Acne at a Cellular Level

Inflammatory Acne Papules Skin and Cellular View
Whitehead Pimple Skin and Cellular View
Whitehead Pimple Skin and Cellular View

Most people can recognize acne when it presents on the face or body. Most people also have the vague understanding that acne is associated with oily skin and an excess production of sebum. But beyond that, few people really grasp what is actually happening at the microscopic level of a pimple.

Understanding the physiological and pathological processes behind acne can help you sort out what treatments and advice can help you make positive changes in your acne. A better understanding of the science of acne can also help you identify the claims that have no basis in scientific reality and should be ignored.

What Causes Acne?

Healthy and Infected Follicle
Healthy and Infected Follicle

At a very basic level, acne results from a combination of factors that result in blocked pores, an accumulation of sebum, bacterial growth and inflammation. Acne generally occurs within the hair follicle, when excess sebum is produced by the sebaceous glands and creates a plug that blocks the follicle.

Clogged follicles create a micro-environment that favors the growth of certain types of bacteria, such as Propionibacterium acnes and Staphylococcus aureus. The presence of this bacteria triggers an immune response, which is characterized by inflammation, increased blood flow (redness) and the recruitment of white blood cells to the follicle.

Propionibacterium acnes (Toyoda, et al)
Propionibacterium acnes (Toyoda, et al)

The initial inflammation of an acne lesion can often cause additional damage to the follicle and surrounding tissue, increase the growth of bacteria and induce further swelling and discomfort. In some individuals, this process becomes a vicious cycle and leads to extensive acne and significant damage to the skin and the subcutaneous matrix that supports healthy skin. Severe and repeated damage that is caused by inflammatory acne lesions can cause permanent acne scars.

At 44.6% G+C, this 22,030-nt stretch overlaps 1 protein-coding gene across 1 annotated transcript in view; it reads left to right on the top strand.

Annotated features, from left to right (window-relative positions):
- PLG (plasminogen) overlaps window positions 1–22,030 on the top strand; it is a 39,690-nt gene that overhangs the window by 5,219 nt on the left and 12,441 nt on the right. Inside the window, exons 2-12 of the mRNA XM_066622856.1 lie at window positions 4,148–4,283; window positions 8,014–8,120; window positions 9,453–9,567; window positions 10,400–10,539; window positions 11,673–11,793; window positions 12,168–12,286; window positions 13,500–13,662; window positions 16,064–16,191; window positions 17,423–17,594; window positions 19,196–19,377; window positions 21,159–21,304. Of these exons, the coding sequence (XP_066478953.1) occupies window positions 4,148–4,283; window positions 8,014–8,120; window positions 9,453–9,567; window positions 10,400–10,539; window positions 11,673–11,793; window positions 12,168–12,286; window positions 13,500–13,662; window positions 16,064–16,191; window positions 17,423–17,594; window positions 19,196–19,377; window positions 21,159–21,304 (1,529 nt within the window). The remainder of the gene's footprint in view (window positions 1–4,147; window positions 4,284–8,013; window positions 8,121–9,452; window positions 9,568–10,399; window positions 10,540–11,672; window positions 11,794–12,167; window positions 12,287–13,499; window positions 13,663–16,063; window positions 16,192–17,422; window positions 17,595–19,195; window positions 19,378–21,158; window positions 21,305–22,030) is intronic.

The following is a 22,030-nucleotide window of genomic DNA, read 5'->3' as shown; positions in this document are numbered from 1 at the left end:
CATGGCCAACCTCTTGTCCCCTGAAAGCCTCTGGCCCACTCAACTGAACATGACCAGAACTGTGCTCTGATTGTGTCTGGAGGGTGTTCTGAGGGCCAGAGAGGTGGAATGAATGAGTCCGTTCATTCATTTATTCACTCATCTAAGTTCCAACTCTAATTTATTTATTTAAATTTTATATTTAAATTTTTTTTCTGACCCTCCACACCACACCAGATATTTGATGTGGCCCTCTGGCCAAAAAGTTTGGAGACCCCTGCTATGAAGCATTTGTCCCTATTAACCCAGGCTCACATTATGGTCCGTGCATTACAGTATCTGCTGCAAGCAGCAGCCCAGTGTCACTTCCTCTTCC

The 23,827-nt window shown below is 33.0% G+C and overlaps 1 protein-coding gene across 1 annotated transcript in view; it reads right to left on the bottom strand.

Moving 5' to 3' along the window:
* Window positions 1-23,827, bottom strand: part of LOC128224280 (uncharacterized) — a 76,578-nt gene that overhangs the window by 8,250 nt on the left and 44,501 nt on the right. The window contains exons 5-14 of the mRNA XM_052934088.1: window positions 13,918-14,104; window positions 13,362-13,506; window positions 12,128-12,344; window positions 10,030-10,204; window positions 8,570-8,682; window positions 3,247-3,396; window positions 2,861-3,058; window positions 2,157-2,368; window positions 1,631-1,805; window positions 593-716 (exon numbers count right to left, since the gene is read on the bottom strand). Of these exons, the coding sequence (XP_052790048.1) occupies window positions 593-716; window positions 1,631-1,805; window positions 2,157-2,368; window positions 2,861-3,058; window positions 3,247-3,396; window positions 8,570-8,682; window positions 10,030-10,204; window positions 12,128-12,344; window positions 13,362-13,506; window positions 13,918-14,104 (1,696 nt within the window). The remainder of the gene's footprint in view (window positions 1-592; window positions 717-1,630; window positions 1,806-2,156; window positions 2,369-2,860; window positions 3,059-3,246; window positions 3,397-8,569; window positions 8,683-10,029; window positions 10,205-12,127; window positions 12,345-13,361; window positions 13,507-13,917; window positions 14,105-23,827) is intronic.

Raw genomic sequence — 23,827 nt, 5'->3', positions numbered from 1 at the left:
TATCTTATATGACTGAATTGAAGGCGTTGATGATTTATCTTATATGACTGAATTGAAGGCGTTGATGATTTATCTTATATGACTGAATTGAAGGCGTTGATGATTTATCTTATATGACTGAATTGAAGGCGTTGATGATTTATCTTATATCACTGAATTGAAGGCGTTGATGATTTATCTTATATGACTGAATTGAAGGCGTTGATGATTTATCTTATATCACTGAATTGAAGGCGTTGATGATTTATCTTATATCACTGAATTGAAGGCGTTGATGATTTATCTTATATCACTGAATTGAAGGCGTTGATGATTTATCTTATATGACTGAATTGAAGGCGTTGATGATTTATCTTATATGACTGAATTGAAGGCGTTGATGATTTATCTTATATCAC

Sebum and a Healthy Follicle

Composition of Human Sebum
Composition of Human Sebum

Sebum is a mixture of fatty acids and lipids that is essential for lubricating and protecting healthy skin. Sebum is produced by Sebaceous Glands, which are attached to the base of hair follicles. In a healthy follicle, the sebaceous gland produces the appropriate amount of sebum to maintain the health of the surrounding skin, and that sebum is efficiently extruded along with the hair.

For individuals with acne, several things can happen that disrupt the delicate balance of sebum production. Normal sebaceous glands are relatively small and produce a minimal amount of sebum. However, excessive growth of the sebaceous glands (sebaceous hyperplasia) and overproduction of sebum can be an important contributor to acne symptoms. Sebaceous hyperplasia can be triggered by increases in androgen hormones, which is common for males during puberty.

Sebaceous Glands and Sebum Production (Toth)
Sebaceous Glands and Sebum Production (Toth)

Sebum itself is created by the breakdown of the cells that form the sebaceous gland. Sebaceous cells replicate at the base of the gland and move up towards the hair follicle as the new cells proliferate. As the maturing cells approach the hair follicle, they undergo apoptosis and die. The cells are lipid rich (oil) and the byproducts left over as the cells dissolve composes the sebum that lubricates and protects the hair. Proliferation of the sebaceous glands causes an increase in the production of sebum, which is often manifested as oily skin and hair.

UV Fluorescence of Propionibacterium acnes Bacteria in Nose Pores
UV Fluorescence of Propionibacterium acnes Bacteria in Nose Pores

Sebum can also serve as a nutrition source for bacteria that reside inside the hair follicle, such as P. acnes and S. aureus. Excess amounts of sebum can encourage bacterial growth and lead to inflammation, redness and an infiltration of white blood cells (pus). If a hair follicle is plugged near the surface, this process can often lead to the formulation of a surface pustule (whitehead). However, for many people who suffer with inflammatory acne, the pustules are often formed deep in the tissue and away from the surface. These deep-seated pustules are responsible for nodular and cystic acne symptoms (Acne Types: 3-4).

Type 4 Acne on Face
Type 4 Acne is Likely to Cause Acne Scars

The deep-seated pustules that form in nodular and cystic acne lesions are surrounded by tissue and it is difficult to drain the pus and bacteria to the surface (eg. “pop” or lance the pimple). Individuals with acne lesions that are significantly inflamed or painful should generally avoid trying to “pop” these pimples at home. Effectively and safely draining these lesions can reduce symptoms and accelerate healing, but these procedures should be performed by a trained medical professional. Many times, continued sebum production, bacterial growth and inflammation within a plugged follicle can cause the follicle to rupture and drain into the surrounding tissue. This process can lead to further inflammation, dissemination of the bacterial infection, worsening acne symptoms and the formation of acne scars.